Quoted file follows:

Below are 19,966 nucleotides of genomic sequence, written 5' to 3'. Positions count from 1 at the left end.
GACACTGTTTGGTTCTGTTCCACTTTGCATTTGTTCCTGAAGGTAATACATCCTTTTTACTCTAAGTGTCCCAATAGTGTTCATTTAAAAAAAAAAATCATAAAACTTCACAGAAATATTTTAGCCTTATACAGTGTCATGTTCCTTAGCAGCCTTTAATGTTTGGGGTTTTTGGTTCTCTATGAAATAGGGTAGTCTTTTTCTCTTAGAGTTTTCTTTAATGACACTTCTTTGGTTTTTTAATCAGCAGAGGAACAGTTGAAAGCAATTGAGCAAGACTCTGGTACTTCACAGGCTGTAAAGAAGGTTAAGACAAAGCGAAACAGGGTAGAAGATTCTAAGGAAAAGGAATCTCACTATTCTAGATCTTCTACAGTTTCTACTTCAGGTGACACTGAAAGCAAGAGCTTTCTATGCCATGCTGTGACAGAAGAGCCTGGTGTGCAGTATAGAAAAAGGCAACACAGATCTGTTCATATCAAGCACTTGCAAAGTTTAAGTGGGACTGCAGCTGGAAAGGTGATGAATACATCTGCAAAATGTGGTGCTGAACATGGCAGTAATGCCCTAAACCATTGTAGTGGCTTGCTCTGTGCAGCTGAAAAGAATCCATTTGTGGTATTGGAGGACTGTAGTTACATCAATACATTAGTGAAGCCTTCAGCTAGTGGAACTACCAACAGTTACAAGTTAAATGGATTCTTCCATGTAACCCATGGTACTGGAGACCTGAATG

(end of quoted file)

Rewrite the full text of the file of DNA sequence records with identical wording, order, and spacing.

Below are 19,966 nucleotides of genomic sequence, written 5' to 3'. Positions count from 1 at the left end.
GACACTGTTTGGTTCTGTTCCACTTTGCATTTGTTCCTGAAGGTAATACATCCTTTTTACTCTAAGTGTCCCAATAGTGTTCATTTAAAAAAAAAAATCATAAAACTTCACAGAAATATTTTAGCCTTATACAGTGTCATGTTCCTTAGCAGCCTTTAATGTTTGGGGTTTTTGGTTCTCTATGAAATAGGGTAGTCTTTTTCTCTTAGAGTTTTCTTTAATGACACTTCTTTGGTTTTTTAATCAGCAGAGGAACAGTTGAAAGCAATTGAGCAAGACTCTGGTACTTCACAGGCTGTAAAGAAGGTTAAGACAAAGCGAAACAGGGTAGAAGATTCTAAGGAAAAGGAATCTCACTATTCTAGATCTTCTACAGTTTCTACTTCAGGTGACACTGAAAGCAAGAGCTTTCTATGCCATGCTGTGACAGAAGAGCCTGGTGTGCAGTATAGAAAAAGGCAACACAGATCTGTTCATATCAAGCACTTGCAAAGTTTAAGTGGGACTGCAGCTGGAAAGGTGATGAATACATCTGCAAAATGTGGTGCTGAACATGGCAGTAATGCCCTAAACCATTGTAGTGGCTTGCTCTGTGCAGCTGAAAAGAATCCATTTGTGGTATTGGAGGACTGTAGTTACATCAATACATTAGTGAAGCCTTCAGCTAGTGGAACTACCAACAGTTACAAGTTAAATGGATTCTTCCATGTAACCCATGGTACTGGAGACCTGAATG